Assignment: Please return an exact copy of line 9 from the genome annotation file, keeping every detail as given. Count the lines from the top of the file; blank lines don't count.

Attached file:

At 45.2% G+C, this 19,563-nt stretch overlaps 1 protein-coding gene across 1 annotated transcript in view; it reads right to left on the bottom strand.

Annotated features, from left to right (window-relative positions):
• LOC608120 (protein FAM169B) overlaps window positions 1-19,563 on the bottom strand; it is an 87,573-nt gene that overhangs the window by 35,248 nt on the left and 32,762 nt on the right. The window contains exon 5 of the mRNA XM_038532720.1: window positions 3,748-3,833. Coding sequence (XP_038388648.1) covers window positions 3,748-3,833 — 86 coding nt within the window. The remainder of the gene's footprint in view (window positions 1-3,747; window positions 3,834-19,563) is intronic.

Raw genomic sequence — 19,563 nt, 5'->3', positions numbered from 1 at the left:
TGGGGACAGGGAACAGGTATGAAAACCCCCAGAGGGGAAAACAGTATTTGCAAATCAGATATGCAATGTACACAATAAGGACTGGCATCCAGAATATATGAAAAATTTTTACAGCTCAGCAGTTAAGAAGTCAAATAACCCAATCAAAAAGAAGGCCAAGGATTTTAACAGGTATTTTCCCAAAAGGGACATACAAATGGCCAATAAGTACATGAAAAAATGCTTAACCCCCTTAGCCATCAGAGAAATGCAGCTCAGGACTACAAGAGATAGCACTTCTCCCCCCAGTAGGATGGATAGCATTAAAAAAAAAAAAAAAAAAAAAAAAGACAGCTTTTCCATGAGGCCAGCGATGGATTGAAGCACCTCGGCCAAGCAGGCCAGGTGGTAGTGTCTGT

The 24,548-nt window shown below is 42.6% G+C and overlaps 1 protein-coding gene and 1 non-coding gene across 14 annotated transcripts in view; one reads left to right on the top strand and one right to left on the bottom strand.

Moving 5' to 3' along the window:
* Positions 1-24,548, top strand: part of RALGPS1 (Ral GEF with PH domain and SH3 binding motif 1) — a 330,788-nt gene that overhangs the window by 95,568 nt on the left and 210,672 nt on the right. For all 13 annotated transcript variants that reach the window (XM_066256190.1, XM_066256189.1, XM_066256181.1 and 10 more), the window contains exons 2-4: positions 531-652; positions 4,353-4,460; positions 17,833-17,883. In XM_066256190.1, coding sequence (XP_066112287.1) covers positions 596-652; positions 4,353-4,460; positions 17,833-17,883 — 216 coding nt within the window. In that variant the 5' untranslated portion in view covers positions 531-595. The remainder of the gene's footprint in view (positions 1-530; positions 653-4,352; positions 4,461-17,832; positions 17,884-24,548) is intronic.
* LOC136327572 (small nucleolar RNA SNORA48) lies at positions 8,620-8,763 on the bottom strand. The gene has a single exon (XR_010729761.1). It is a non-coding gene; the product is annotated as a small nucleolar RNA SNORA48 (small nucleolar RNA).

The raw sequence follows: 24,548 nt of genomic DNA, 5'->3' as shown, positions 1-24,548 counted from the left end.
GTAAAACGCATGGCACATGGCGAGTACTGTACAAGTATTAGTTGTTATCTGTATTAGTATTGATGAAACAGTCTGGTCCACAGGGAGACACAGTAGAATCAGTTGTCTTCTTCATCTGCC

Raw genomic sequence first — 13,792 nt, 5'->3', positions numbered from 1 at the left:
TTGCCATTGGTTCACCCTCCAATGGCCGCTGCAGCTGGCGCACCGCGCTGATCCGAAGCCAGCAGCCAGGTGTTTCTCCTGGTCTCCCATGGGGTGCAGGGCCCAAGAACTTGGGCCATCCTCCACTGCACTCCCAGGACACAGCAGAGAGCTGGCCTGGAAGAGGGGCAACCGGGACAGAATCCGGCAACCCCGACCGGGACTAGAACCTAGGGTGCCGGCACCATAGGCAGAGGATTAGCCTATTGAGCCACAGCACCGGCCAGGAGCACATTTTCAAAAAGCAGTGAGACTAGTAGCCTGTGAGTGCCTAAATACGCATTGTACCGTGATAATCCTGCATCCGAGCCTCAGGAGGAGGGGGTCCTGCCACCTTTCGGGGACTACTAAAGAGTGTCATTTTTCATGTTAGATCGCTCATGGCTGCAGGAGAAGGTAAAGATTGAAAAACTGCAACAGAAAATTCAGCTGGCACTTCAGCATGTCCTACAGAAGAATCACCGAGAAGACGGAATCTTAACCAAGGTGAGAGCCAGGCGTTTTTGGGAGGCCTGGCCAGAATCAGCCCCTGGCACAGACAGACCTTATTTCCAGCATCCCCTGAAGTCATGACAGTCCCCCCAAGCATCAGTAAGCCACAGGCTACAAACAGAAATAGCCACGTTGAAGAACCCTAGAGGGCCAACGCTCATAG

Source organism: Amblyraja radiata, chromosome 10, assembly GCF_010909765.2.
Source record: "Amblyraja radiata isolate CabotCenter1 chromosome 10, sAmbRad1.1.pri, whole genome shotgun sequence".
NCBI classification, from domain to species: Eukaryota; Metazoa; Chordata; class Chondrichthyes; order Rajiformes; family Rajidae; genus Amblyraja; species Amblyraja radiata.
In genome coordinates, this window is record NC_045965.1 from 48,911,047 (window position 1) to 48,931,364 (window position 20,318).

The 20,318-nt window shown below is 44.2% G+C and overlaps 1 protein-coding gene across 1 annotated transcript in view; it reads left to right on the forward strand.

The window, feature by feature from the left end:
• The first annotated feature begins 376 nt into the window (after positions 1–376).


* LOC136327572 (small nucleolar RNA SNORA48) lies at positions 8,620-8,763 on the bottom strand. The gene has a single exon (XR_010729761.1). It is a non-coding gene; the product is annotated as a small nucleolar RNA SNORA48 (small nucleolar RNA).